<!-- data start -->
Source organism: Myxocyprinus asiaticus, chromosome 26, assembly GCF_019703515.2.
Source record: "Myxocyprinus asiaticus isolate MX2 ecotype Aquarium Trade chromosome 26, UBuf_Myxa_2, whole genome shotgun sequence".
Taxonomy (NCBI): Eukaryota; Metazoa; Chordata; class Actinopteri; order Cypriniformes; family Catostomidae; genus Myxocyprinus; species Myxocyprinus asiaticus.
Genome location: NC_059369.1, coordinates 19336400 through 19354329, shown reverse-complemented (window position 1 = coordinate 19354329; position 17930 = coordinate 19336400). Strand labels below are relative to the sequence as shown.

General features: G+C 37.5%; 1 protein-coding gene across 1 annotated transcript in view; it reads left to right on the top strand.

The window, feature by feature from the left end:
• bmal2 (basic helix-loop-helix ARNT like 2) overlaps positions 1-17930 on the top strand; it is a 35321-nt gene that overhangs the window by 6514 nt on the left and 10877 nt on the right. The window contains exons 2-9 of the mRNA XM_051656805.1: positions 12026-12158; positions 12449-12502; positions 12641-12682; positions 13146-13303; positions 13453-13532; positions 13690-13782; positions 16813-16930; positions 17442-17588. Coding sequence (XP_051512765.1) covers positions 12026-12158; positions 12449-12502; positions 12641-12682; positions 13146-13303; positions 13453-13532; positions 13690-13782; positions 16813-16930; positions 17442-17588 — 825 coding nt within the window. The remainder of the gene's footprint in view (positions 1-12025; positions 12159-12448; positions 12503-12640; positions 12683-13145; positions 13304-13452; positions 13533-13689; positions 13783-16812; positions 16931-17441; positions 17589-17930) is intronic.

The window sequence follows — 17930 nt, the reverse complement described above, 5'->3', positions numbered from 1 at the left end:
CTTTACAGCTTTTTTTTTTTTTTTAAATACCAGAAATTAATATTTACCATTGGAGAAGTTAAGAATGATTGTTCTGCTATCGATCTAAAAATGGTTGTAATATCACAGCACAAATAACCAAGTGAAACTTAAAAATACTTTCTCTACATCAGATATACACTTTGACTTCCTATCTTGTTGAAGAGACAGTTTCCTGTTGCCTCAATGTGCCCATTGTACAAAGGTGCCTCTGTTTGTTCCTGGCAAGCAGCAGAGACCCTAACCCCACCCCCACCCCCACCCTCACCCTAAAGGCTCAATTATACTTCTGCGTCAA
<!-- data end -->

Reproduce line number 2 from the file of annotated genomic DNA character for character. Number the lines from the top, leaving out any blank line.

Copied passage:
Source record: "Myxocyprinus asiaticus isolate MX2 ecotype Aquarium Trade chromosome 26, UBuf_Myxa_2, whole genome shotgun sequence".